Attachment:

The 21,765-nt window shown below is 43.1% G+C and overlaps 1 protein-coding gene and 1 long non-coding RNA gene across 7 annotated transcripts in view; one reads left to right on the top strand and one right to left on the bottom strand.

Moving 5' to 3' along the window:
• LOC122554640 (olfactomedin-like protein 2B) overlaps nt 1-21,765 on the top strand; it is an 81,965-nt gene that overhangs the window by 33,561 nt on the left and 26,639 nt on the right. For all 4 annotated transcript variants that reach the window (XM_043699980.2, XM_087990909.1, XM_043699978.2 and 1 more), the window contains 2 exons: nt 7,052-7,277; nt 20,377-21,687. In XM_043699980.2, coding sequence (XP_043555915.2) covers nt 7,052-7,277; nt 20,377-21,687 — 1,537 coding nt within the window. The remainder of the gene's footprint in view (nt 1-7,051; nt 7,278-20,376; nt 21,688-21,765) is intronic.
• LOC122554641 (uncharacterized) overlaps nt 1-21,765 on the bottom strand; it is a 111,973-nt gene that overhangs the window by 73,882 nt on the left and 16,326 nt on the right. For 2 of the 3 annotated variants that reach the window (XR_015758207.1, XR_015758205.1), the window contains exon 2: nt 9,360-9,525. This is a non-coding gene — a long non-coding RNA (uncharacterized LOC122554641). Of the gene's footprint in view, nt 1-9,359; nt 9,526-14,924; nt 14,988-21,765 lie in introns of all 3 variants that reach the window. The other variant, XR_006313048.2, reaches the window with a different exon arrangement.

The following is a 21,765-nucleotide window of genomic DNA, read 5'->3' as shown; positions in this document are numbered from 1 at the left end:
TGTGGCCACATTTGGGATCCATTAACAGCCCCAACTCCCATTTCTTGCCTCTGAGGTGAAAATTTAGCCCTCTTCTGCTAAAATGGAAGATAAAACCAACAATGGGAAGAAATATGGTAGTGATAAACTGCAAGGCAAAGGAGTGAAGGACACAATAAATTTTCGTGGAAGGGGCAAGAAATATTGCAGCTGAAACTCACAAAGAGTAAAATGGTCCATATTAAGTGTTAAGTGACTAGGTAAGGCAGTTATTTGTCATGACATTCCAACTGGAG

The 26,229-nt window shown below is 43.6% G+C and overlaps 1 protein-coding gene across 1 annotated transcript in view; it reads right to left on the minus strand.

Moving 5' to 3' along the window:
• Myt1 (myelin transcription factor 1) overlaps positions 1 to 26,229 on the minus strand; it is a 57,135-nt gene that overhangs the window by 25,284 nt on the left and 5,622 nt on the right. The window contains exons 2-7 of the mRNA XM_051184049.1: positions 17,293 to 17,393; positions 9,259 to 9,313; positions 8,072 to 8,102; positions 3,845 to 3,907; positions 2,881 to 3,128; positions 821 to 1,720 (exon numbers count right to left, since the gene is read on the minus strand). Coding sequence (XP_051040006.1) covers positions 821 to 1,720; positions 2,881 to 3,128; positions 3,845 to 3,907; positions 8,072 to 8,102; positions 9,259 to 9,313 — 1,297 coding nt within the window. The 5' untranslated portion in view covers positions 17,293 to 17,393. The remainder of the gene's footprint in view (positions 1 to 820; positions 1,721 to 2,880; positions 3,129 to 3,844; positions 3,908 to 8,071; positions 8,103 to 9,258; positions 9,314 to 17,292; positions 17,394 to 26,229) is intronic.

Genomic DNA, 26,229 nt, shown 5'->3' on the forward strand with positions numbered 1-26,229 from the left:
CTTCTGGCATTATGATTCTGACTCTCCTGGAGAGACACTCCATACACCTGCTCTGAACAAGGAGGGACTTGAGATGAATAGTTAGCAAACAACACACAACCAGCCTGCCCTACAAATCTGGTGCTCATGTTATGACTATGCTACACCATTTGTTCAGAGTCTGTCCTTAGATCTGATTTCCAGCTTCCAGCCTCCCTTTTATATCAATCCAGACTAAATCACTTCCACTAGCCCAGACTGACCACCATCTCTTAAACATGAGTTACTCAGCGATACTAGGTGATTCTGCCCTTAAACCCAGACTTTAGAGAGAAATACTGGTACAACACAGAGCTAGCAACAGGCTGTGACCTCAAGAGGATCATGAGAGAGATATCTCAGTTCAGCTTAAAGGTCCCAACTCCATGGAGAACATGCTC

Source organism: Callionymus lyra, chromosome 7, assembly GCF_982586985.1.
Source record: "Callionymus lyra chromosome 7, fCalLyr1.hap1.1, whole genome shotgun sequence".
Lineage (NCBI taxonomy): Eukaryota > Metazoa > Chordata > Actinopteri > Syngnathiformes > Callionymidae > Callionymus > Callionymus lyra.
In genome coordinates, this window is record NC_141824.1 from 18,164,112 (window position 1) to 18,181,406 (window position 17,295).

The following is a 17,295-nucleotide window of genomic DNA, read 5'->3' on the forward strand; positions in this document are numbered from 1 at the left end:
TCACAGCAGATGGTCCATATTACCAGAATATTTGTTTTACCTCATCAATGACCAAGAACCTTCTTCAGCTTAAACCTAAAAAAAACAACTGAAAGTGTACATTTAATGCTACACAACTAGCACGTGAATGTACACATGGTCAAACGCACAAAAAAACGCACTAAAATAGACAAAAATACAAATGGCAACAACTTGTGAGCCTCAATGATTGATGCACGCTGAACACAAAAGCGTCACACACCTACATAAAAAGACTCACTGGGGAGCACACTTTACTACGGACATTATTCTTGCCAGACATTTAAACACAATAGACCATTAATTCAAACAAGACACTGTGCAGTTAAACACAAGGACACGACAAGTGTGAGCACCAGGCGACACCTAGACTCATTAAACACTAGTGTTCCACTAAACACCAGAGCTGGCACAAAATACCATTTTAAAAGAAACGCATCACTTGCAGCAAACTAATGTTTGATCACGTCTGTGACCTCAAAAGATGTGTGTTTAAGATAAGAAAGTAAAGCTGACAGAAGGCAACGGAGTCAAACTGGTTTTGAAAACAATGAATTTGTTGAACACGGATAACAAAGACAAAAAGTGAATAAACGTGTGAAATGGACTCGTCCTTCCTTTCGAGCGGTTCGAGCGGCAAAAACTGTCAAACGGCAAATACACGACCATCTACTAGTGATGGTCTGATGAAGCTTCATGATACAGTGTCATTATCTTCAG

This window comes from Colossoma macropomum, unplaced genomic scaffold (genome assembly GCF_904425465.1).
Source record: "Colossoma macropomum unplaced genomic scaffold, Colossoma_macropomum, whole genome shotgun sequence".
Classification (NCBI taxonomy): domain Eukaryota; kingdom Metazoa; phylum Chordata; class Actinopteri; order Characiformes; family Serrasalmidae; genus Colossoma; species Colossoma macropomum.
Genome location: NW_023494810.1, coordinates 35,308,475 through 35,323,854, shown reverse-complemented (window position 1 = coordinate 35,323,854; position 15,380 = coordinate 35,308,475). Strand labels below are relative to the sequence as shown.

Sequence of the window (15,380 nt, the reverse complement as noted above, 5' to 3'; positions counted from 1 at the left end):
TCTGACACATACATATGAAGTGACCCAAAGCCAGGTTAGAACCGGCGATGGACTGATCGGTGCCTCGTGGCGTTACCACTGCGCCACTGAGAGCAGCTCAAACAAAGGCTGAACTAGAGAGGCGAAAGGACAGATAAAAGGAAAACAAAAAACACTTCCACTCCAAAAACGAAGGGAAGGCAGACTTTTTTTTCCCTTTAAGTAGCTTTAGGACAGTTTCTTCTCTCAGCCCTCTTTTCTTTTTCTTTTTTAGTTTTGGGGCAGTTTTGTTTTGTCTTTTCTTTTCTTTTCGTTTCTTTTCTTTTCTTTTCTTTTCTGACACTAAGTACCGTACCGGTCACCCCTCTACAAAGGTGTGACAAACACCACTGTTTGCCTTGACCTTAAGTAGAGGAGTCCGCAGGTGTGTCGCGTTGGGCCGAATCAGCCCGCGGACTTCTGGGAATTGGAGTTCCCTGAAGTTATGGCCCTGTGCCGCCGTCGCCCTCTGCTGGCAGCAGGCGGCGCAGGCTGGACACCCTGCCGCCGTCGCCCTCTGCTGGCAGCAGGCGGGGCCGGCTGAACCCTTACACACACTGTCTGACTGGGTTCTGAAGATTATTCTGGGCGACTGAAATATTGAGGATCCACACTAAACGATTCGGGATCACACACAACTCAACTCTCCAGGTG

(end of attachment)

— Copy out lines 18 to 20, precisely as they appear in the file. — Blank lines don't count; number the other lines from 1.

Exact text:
This window comes from Colossoma macropomum, unplaced genomic scaffold (genome assembly GCF_904425465.1).
Source record: "Colossoma macropomum unplaced genomic scaffold, Colossoma_macropomum, whole genome shotgun sequence".
Classification (NCBI taxonomy): domain Eukaryota; kingdom Metazoa; phylum Chordata; class Actinopteri; order Characiformes; family Serrasalmidae; genus Colossoma; species Colossoma macropomum.